Winters are hard.
They are cold and windy, or at least they are supposed to be. We have been blessed with some very nice days this Winter. I really try to appreciate and use those days to my advantage but, at the same time, they really make me dread what is inevitably around the corner.
The cold and the wind.
With the colder Winter days, there are added chores when it comes to taking care of the menagerie of animals on this place. I love it when people tell me that they always have wanted a horse, and they romanticize the owning and caring for one. To these people, I say, "Pick the worst weather-middle of Winter when it is below freezing or middle of Summer when it is triple digits-then come and see me." The worse the weather, the harder the work and the longer you are outside in it. That is just the way it goes.
The other down side to Winter is the lack of daylight. It doesn't help me when it is 5:00pm and getting dark. I am already scheduling challenged and therefore I am not a fan of Day-light Savings Time. Plus, I love the sun. I love seeing it, feeling it. The sun is a good thing. Now, before you diagnose me with SAD (Seasonal affective disorder) you should know that I am a serious doubter. When the professionals came up with SAD, I thought, "Okay, here is another angle." Hasn't SAD been around for a long time? Didn't we used to call it the Winter Blues? I mean, as long as I can remember there has been Spring Fever, Right?
(Do not send me hateful comments or emails if you have or know of someone that has been diagnosed with SAD. Depression is a real thing, and I do live in TEXAS. Our Winters are a piece of cake compared to other parts of the World, and I know this. That is why I never want to have to leave this State, and having to leave is the only way that I will do it.)
While I am gearing up for some cold weather in the coming days, I am sad about something else. I lost a dear friend earlier this year, and for some reason these past few days she has really been on my mind. I miss her and that makes me sad. Now, not for one minute do I think she is missing me. She is with the LORD, and I am sure that it is a Glorious time for her. She is not sad.
My dear friend was 94 years old when she left me.
Yes, you read that correctly. 94 years old - Can you believe it?
What is even more amazing about her is all that she still did. She lived by herself. She enjoyed working in her yard. She hired some local boys to do the hard work, but she would be present to supervise and oversee everything they did. The sweetest thing was that they would pull a chair around the yard for her so that she could see and sit down if she needed to. They were very good to her, and I respect them for that. That is not something you typically see in High School kids.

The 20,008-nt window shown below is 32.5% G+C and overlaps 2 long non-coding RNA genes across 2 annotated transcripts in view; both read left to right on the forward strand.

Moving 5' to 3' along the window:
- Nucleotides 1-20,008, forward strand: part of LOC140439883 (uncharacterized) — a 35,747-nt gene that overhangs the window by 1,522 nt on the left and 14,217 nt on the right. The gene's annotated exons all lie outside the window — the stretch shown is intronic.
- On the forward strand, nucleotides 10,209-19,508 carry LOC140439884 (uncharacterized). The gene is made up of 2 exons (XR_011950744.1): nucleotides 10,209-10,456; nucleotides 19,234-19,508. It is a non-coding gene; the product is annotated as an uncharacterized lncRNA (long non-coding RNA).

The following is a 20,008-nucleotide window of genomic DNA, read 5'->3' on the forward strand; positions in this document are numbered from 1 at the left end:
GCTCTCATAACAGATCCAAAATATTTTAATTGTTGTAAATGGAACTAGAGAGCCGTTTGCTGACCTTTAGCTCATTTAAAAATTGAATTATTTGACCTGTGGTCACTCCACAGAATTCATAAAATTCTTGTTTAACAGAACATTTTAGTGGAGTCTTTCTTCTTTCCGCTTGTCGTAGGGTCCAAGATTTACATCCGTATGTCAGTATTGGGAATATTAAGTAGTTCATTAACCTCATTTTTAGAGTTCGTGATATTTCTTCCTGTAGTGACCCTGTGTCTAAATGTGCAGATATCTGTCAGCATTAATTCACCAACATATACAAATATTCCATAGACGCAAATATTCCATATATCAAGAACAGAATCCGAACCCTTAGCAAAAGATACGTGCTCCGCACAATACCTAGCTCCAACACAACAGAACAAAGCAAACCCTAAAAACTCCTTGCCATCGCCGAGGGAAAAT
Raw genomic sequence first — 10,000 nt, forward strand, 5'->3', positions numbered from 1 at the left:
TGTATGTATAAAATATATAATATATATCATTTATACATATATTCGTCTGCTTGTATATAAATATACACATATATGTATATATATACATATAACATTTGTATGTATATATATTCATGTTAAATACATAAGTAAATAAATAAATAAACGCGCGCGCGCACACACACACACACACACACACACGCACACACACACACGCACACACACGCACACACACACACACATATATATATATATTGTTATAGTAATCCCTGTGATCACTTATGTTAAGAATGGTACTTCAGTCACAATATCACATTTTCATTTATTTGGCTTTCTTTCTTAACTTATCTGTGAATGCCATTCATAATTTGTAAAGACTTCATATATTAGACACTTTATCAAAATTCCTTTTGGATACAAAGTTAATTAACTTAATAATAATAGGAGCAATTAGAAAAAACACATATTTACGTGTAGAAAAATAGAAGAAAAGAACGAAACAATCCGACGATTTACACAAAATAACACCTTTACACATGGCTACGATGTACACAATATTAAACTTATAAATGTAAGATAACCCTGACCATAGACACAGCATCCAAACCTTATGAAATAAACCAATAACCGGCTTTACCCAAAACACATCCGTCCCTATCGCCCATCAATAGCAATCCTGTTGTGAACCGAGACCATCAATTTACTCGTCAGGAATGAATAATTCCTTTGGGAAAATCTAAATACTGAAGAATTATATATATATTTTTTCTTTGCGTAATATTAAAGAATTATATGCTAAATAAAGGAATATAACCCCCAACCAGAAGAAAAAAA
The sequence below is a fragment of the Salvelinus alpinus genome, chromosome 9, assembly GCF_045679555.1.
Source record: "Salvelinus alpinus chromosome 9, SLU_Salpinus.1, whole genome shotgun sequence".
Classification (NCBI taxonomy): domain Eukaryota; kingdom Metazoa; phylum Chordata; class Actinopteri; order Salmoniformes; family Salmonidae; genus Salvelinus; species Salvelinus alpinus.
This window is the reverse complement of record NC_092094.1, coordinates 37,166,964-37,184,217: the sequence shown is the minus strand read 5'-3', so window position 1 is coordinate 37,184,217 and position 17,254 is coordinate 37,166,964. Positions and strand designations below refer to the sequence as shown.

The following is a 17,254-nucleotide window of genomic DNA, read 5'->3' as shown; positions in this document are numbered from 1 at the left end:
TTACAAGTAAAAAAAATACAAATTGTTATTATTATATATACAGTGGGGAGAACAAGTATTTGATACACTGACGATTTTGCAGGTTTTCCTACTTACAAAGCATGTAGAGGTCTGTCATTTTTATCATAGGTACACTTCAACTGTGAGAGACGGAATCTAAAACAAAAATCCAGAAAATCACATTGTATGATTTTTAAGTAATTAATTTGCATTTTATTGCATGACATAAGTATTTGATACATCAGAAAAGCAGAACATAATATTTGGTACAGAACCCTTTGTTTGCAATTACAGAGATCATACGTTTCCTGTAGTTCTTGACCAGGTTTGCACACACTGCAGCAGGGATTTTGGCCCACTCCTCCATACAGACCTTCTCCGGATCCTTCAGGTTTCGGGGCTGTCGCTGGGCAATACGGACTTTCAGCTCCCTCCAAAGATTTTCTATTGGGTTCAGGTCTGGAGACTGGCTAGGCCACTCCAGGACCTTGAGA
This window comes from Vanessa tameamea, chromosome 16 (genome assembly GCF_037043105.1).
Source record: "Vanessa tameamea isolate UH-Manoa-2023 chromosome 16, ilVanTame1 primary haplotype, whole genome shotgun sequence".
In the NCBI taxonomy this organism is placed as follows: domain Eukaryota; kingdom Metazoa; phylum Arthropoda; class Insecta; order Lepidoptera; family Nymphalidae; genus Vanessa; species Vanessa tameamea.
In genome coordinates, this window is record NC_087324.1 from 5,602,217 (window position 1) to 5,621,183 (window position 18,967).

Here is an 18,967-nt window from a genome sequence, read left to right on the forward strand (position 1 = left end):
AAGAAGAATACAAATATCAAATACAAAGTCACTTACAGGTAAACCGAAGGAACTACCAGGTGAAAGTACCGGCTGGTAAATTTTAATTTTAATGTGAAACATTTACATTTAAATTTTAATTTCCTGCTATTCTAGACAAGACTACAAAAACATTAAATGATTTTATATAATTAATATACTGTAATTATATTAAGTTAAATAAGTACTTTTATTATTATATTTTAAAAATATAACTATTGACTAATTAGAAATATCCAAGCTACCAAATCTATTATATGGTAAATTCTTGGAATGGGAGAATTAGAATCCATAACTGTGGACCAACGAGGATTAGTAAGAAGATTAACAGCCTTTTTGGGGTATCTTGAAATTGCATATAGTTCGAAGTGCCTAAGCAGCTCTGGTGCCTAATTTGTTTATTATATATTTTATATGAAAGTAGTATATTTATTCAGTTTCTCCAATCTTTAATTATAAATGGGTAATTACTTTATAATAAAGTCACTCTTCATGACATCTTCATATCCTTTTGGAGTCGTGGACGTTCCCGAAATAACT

She still did her own shopping, but she finally gave up her car and driving. She had some vision problems and made the decision on her own. One thing about her, once she locked in on something, that was it. She made the decision not to drive, and within a few weeks she sold her car, and then had plans to remodel her little garage so that it would be a nice gathering place for friends.
She never stopped planning for next year.
She taught me a lot of things, and I will never forget her, but what I have been missing the most is when she would give me a call, and if I wasn't here, she would leave me the same message.
"This is the City Girl calling the Country Girl. I guess you are still outside working. Call me when you come in and take a break."
You have to understand that I live outside the city limits of a "Two Horse" town, and she lived inside the city limits of a "One Horse" town. So to say that she was a "City Girl" was a little bit of a stretch, but I knew what she meant. She loved hearing what I had been doing, and she knew the names of my horses and what was going on with who. She knew what was being planted and if it was successful or not. Absolutely amazing mind and very sharp.
Her and her husband had also owned and operated a farm in their earlier years and I believe she still owned some of that farm when she passed away. She was the first to talk about how hard the work was, but she never really complained about having to do it. She told me once that she would drive the tractor and her husband would be in a cart behind her, harvesting (I can't remember what), and she would be hot and want to go in, so very gradually, she would increase the speed until he would be back there just throwing a fit. Then she would just laugh, enjoying the memory. I never met her husband. He was gone long before our friendship began, but I have no doubt that he had his hands full. She knew in the end, that all of that hard work had paid off and it was something that she spoke of fondly.
On the days when I would miss her call, I would come in and get her message and we would take a long break together. I would usually let her talk until she was finished. I never wanted to be the one to have to get off the phone. I felt like she talked with enough people that were busy and needed to go. I never wanted to be one of them. Most of the time we would talk for about an hour and a half. I would use the time to fold laundry.
You wouldn't believe how the laundry has piled up since I don't have those breaks to count on.
Anyway - that is how the story goes, and I miss those messages.
Until next time...
The Country Girl
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